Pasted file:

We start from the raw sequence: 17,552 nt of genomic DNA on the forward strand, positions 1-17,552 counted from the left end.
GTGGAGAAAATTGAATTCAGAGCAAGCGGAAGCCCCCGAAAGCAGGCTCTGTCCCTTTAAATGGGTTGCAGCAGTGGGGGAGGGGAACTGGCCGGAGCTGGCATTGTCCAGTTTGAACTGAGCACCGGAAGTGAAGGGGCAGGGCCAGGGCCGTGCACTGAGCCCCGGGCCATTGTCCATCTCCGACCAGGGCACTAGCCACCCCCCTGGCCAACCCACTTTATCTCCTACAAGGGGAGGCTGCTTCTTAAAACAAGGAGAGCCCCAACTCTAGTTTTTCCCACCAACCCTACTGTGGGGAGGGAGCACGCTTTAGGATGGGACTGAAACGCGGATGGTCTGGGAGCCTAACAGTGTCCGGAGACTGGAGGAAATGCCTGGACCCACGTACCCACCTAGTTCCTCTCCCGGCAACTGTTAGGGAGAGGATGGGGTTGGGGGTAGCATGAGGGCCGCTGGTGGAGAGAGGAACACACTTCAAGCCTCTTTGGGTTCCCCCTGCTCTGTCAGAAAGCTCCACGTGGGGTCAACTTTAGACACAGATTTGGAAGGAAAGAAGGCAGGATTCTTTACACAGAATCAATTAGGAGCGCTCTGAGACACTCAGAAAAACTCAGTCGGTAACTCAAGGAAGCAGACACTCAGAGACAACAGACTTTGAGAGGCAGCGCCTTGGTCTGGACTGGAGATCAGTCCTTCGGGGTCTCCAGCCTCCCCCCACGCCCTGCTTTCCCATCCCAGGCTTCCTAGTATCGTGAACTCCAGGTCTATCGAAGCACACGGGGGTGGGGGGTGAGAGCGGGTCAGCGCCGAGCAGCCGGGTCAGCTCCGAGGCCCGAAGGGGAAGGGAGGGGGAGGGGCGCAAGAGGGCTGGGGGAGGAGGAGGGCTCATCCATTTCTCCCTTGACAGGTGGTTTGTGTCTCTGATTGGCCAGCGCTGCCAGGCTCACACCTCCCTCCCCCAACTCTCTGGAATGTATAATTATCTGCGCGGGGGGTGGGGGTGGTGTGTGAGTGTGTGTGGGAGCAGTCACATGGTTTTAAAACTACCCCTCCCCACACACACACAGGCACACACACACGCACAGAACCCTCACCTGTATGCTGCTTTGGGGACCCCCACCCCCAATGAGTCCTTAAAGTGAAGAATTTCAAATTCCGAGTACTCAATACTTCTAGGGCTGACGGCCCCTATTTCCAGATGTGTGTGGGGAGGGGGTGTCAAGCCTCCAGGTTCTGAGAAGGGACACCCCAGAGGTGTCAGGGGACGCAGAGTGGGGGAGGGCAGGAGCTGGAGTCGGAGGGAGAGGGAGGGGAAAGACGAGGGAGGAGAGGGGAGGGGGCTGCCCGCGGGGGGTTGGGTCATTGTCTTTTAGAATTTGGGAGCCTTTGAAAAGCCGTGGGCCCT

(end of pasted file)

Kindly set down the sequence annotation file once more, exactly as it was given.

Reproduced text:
We start from the raw sequence: 17,552 nt of genomic DNA on the forward strand, positions 1-17,552 counted from the left end.
GTGGAGAAAATTGAATTCAGAGCAAGCGGAAGCCCCCGAAAGCAGGCTCTGTCCCTTTAAATGGGTTGCAGCAGTGGGGGAGGGGAACTGGCCGGAGCTGGCATTGTCCAGTTTGAACTGAGCACCGGAAGTGAAGGGGCAGGGCCAGGGCCGTGCACTGAGCCCCGGGCCATTGTCCATCTCCGACCAGGGCACTAGCCACCCCCCTGGCCAACCCACTTTATCTCCTACAAGGGGAGGCTGCTTCTTAAAACAAGGAGAGCCCCAACTCTAGTTTTTCCCACCAACCCTACTGTGGGGAGGGAGCACGCTTTAGGATGGGACTGAAACGCGGATGGTCTGGGAGCCTAACAGTGTCCGGAGACTGGAGGAAATGCCTGGACCCACGTACCCACCTAGTTCCTCTCCCGGCAACTGTTAGGGAGAGGATGGGGTTGGGGGTAGCATGAGGGCCGCTGGTGGAGAGAGGAACACACTTCAAGCCTCTTTGGGTTCCCCCTGCTCTGTCAGAAAGCTCCACGTGGGGTCAACTTTAGACACAGATTTGGAAGGAAAGAAGGCAGGATTCTTTACACAGAATCAATTAGGAGCGCTCTGAGACACTCAGAAAAACTCAGTCGGTAACTCAAGGAAGCAGACACTCAGAGACAACAGACTTTGAGAGGCAGCGCCTTGGTCTGGACTGGAGATCAGTCCTTCGGGGTCTCCAGCCTCCCCCCACGCCCTGCTTTCCCATCCCAGGCTTCCTAGTATCGTGAACTCCAGGTCTATCGAAGCACACGGGGGTGGGGGGTGAGAGCGGGTCAGCGCCGAGCAGCCGGGTCAGCTCCGAGGCCCGAAGGGGAAGGGAGGGGGAGGGGCGCAAGAGGGCTGGGGGAGGAGGAGGGCTCATCCATTTCTCCCTTGACAGGTGGTTTGTGTCTCTGATTGGCCAGCGCTGCCAGGCTCACACCTCCCTCCCCCAACTCTCTGGAATGTATAATTATCTGCGCGGGGGGTGGGGGTGGTGTGTGAGTGTGTGTGGGAGCAGTCACATGGTTTTAAAACTACCCCTCCCCACACACACACAGGCACACACACACGCACAGAACCCTCACCTGTATGCTGCTTTGGGGACCCCCACCCCCAATGAGTCCTTAAAGTGAAGAATTTCAAATTCCGAGTACTCAATACTTCTAGGGCTGACGGCCCCTATTTCCAGATGTGTGTGGGGAGGGGGTGTCAAGCCTCCAGGTTCTGAGAAGGGACACCCCAGAGGTGTCAGGGGACGCAGAGTGGGGGAGGGCAGGAGCTGGAGTCGGAGGGAGAGGGAGGGGAAAGACGAGGGAGGAGAGGGGAGGGGGCTGCCCGCGGGGGGTTGGGTCATTGTCTTTTAGAATTTGGGAGCCTTTGAAAAGCCGTGGGCCCT